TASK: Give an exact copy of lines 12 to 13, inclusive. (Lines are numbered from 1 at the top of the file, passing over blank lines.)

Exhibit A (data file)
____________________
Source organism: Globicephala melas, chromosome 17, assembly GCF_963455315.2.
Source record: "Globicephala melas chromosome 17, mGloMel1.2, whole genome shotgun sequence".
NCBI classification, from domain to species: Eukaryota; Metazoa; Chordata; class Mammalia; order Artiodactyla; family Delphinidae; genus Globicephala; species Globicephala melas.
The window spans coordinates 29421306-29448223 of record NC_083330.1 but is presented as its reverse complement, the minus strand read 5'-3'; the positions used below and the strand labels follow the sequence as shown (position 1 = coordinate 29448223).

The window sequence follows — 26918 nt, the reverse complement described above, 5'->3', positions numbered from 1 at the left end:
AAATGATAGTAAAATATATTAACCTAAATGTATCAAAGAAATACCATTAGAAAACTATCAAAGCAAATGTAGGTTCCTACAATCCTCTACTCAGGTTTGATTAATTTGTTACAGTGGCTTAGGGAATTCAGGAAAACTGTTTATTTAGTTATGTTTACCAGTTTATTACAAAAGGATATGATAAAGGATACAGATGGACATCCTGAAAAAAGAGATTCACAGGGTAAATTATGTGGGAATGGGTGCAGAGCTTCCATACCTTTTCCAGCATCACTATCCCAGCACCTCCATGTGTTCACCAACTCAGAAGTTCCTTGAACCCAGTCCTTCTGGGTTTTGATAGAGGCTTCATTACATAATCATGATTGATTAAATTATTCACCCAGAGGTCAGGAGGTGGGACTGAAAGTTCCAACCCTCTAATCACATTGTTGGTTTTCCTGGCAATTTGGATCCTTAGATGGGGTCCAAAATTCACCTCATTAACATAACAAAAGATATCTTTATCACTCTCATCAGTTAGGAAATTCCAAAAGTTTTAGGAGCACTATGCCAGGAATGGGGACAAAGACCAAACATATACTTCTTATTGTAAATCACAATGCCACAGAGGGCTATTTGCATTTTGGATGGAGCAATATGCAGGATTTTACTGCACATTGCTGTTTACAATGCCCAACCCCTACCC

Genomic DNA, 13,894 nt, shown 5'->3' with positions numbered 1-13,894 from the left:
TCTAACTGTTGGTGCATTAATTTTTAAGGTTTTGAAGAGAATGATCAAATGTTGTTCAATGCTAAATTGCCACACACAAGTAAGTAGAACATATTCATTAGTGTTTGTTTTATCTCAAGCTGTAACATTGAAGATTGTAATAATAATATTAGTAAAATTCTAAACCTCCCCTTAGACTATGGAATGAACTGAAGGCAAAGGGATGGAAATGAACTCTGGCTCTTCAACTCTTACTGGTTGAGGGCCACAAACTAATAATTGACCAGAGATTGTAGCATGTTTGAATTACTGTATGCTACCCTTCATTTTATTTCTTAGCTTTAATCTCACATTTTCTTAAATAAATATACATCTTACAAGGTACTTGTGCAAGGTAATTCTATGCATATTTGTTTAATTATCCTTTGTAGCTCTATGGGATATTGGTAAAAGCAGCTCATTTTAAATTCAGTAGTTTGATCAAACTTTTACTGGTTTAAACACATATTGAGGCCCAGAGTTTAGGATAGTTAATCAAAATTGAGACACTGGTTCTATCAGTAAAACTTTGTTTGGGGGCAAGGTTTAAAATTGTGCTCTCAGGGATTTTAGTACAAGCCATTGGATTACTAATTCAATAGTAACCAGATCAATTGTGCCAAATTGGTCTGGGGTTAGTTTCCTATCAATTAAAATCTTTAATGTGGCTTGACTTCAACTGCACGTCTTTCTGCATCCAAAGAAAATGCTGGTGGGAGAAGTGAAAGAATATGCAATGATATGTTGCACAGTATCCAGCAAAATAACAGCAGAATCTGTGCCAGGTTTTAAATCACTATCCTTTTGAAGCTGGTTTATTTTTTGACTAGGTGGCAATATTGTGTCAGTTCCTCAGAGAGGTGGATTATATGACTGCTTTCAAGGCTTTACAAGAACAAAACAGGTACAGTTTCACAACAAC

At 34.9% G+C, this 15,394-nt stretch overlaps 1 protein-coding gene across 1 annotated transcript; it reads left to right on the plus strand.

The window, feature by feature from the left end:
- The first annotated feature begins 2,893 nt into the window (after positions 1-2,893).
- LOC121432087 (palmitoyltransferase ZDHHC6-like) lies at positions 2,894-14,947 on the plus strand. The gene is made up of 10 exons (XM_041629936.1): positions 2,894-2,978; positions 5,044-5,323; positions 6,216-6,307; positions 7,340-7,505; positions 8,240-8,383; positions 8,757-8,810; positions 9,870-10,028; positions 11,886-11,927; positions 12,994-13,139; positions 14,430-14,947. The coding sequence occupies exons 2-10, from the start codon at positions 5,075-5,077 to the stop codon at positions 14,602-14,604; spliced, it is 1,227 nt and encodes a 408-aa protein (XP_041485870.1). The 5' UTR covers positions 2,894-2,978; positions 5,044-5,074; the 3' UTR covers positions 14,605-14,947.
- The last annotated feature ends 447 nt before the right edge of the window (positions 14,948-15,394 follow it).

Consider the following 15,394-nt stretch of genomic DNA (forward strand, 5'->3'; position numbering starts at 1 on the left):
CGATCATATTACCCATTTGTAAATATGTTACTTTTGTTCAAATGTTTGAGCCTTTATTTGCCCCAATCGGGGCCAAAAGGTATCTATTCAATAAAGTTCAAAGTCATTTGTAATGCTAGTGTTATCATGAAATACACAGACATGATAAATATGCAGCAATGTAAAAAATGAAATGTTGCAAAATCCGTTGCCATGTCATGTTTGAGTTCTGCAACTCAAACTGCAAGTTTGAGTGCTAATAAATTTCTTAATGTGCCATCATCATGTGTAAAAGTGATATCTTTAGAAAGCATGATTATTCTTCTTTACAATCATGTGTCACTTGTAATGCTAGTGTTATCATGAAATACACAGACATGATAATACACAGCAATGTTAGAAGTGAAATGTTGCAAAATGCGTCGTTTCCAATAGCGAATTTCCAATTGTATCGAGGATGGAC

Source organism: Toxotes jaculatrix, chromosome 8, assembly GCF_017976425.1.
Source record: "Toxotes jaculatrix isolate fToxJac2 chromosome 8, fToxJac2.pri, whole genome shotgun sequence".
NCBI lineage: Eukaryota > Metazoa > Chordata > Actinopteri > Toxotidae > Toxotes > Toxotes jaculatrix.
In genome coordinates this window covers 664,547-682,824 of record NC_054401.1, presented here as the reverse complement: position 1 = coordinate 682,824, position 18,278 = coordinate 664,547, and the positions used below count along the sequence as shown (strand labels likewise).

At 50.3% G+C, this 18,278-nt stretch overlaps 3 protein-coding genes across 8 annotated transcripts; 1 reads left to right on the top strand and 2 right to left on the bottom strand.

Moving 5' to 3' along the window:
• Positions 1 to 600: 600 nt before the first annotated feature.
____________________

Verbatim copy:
- LOC121432087 (palmitoyltransferase ZDHHC6-like) lies at positions 2,894-14,947 on the plus strand. The gene is made up of 10 exons (XM_041629936.1): positions 2,894-2,978; positions 5,044-5,323; positions 6,216-6,307; positions 7,340-7,505; positions 8,240-8,383; positions 8,757-8,810; positions 9,870-10,028; positions 11,886-11,927; positions 12,994-13,139; positions 14,430-14,947. The coding sequence occupies exons 2-10, from the start codon at positions 5,075-5,077 to the stop codon at positions 14,602-14,604; spliced, it is 1,227 nt and encodes a 408-aa protein (XP_041485870.1). The 5' UTR covers positions 2,894-2,978; positions 5,044-5,074; the 3' UTR covers positions 14,605-14,947.
- The last annotated feature ends 447 nt before the right edge of the window (positions 14,948-15,394 follow it).